Category Archives: rights

Ben Ehrenreich: “Welcome to the Global Rebellion Against Neoliberalism”

All of the countries recently experiencing popular revolts—and most of the rest of the planet—have for decades been ruled by a single economic model, in which the “growth” celebrated by the pedigreed few means immiseration for the many, and capital streams into American and European accounts as reliably as sewage flows downhill.”

Paul Le Blanc: “Rosa Luxemburg and the actuality of revolution”

“If we take these ideas of Luxemburg, Lukács, and Gramsci seriously, we must realize that all of them were making reference to a context that no longer exists in 2019.  A hundred years ago there existed a substantial global labor movement, profoundly influenced by the theory of historical materialism, and with a dynamic and influential left wing infused with the sense of the actuality of revolution.  That was obliterated between the First World War and the twilight of the twentieth century. Something like it remains to be rebuilt.”

Jeffery R. Webber & Forrest Hylton interviewed on the Coup in Bolivia

“In a regional perspective, we might situate the Bolivian coup more or less mid-way between the “hard” military coup in Honduras in 2009, and the “soft” parliamentary coups against Fernando Lugo in Paraguay in 2012 and Dilma Rousseff in Brazil in 2016, with a crucial difference—in Bolivia, the far right co-opted and hijacked mass centrist protest by urban middle classes that preceded the coup, pushing it in a violent direction.”

“This May Be The Largest Wave Of Nonviolent Mass Movements In World History. What Comes Next?”

“Around the globe, mass nonviolent protests are demanding that national leaders step down. Evo Morales, Bolivia’s three-term leftist president, is the latest casualty of mass demonstrations, after being abandoned by the military. Beyond Bolivia, people are rising up against their governments in places as varied as Chile, Lebanon, Ecuador, Argentina, Hong Kong, Iraq and Britain. This follows remarkable protests in Sudan and Algeria in the spring, in which protest movements effectively toppled entrenched dictators, and in Puerto Rico, where a mass movement deposed an unpopular governor. Beyond Puerto Rico, the United States has also hosted a steady stream of protest since January 2017 against the Trump administration and its policies.”

“Chronicle of an insurrection: Lebanon”

“Since October 17, Lebanon has experienced countrywide demonstrations that have toppled the prime minister and transformed Lebanese society. These demonstrations are part of a global wave of uprisings including EcuadorChile, Honduras, Haiti, Sudan, Iraq, Hong Kong, and Catalunya, in which the exploited and oppressed are challenging the legitimacy of their rulers.”

“Do today’s global protests have anything in common?” (BBC)

“In recent weeks, mass protests have broken out in countries from Lebanon to Spain to Chile. All are different – with distinct causes, methods and goals – but there are some common themes that connect them.  While thousands of miles apart, protests have begun for similar reasons in several countries, and some have taken inspiration from each other on how to organise and advance their goals.”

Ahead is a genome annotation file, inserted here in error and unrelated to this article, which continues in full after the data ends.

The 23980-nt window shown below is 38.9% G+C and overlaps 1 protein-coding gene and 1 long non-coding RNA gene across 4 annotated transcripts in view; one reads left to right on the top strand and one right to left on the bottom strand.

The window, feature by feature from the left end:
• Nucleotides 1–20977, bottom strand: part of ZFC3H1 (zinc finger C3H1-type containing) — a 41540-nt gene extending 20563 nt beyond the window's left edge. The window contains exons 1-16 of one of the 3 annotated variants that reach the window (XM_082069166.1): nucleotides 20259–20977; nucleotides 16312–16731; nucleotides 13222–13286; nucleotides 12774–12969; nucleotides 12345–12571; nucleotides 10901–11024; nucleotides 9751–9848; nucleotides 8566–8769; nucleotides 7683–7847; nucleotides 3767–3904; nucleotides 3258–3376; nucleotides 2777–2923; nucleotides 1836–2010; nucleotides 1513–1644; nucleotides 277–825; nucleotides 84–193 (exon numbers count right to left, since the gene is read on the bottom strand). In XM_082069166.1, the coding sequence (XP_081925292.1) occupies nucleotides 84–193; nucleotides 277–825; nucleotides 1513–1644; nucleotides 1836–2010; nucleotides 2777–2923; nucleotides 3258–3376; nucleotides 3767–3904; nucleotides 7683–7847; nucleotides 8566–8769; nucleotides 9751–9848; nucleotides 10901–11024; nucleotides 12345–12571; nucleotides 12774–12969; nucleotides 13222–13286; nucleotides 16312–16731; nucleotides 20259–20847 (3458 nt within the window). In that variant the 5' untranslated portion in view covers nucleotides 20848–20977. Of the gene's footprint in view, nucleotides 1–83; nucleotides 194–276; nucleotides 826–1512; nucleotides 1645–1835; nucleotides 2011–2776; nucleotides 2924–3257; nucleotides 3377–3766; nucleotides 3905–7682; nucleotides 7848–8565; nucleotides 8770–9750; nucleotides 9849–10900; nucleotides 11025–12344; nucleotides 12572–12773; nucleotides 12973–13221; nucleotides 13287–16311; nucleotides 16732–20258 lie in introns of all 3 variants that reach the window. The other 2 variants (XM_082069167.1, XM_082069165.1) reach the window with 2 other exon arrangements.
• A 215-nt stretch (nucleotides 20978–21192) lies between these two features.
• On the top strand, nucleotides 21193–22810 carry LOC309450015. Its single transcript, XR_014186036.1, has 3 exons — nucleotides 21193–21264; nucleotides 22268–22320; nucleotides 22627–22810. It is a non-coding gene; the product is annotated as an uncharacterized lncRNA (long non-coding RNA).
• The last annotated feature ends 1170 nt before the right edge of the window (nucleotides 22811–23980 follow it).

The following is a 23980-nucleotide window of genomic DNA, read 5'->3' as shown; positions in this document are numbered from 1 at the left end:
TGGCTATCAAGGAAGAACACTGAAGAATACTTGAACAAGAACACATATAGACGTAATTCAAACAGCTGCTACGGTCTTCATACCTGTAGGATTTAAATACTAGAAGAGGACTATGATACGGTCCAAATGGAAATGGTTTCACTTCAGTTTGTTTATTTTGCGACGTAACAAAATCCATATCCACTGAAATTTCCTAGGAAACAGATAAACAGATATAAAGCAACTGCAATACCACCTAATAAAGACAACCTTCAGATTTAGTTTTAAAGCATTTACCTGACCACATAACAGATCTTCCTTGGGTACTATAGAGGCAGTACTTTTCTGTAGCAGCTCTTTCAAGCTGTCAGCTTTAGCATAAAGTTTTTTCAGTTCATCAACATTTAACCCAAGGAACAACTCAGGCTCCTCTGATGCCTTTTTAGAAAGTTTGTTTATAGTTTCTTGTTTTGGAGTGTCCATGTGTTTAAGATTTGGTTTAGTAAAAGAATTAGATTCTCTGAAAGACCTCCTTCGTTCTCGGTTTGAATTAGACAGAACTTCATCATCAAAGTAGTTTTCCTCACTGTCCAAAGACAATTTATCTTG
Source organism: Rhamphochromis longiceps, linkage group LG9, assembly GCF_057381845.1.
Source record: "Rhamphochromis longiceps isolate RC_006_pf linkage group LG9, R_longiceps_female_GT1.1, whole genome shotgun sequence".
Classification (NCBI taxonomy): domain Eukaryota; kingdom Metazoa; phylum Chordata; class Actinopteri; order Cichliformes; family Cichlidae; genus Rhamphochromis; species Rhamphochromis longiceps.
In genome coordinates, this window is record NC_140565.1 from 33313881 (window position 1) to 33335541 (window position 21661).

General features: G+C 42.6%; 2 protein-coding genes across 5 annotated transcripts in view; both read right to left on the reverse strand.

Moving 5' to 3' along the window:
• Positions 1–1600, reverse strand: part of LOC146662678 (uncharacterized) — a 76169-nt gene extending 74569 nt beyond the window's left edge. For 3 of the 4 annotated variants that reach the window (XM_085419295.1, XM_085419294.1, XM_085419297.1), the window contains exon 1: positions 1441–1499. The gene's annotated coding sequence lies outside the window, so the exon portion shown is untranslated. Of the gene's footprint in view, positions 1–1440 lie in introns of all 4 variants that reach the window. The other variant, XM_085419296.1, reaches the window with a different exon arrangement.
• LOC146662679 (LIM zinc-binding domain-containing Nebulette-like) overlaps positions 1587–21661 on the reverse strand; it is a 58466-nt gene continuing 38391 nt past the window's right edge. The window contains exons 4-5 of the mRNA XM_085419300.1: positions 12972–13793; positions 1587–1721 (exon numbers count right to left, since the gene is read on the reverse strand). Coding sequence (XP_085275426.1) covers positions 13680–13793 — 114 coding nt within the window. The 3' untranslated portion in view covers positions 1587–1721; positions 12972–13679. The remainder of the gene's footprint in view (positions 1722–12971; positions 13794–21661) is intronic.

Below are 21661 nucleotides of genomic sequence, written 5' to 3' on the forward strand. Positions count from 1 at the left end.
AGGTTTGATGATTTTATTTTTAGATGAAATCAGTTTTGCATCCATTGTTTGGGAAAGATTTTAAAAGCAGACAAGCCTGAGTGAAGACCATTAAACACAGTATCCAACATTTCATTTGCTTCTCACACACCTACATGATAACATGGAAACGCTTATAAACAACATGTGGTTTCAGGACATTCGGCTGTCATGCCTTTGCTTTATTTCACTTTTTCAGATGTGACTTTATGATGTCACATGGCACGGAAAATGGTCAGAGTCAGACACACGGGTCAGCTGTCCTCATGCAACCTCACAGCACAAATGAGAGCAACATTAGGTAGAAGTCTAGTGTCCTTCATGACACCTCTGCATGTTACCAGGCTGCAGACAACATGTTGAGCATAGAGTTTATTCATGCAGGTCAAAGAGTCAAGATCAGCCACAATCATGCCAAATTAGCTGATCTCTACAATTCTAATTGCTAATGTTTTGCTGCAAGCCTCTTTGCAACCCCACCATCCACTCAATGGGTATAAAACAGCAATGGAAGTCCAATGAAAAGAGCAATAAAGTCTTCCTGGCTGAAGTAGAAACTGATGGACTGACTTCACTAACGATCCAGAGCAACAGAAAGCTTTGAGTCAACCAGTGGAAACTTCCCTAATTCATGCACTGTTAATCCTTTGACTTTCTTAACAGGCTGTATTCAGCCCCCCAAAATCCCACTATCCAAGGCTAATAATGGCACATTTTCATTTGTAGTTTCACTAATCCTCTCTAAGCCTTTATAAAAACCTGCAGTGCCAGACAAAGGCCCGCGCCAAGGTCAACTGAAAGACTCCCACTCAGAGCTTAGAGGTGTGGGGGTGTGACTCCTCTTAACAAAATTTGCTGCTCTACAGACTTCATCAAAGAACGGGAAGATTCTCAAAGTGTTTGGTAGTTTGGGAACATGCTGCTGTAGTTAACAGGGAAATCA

“The nameless of all metropolises, unite!”

“Since 1968 and the crushing of its legacy under the neo-liberal riposte, never has the game seemed so open. The yellow vests, Hong Kong, Ecuador, Haiti, Egypt, Guinea, Lebanon, Catalonia, Honduras, now Chile mark the opening of a new sequence.”

“Ecuador: Finding direction in an insurrection”

‘Raúl Zibechi’s reading of the most recent revolt in Ecuador unveils a shift in the radical politics of the Americas (and perhaps beyond) – one announced earlier, embryonically, in the movements-insurrections of this century – and which we might wish to call a post-hegemonic politics of revolution; a politics that has greater affinity with tactics of direct action and mutual aid, than with the strategies of more traditional labour and political organisations of the “Left”.’

“Catalonia: Trapped between nationalisms”

‘While both the Spanish and the Catalan regional governments, and their respective parliaments, are divided and paralysed over what to do next, anarchists find themselves again in the uncomfortable position of siding with neither, while opposing and fighting against state violence, and defending more radical forms of autonomy, beyond “national sovereignty”.’

“Ecuador: a rebellion for the renewal of struggle”

“Over the past days, women, children and elders from the diverse nations and Indigenous communities in Ecuador have paralyzed highways, and carried out assemblies in their communities, neighborhoods, and cities. These dignified women and men, who live at the middle of the world, have risen up to recover and take back their country, their present and their future, which is under threat once more by the same elites as always, allied to the predatory right wing patriarchs that monopolize political life.”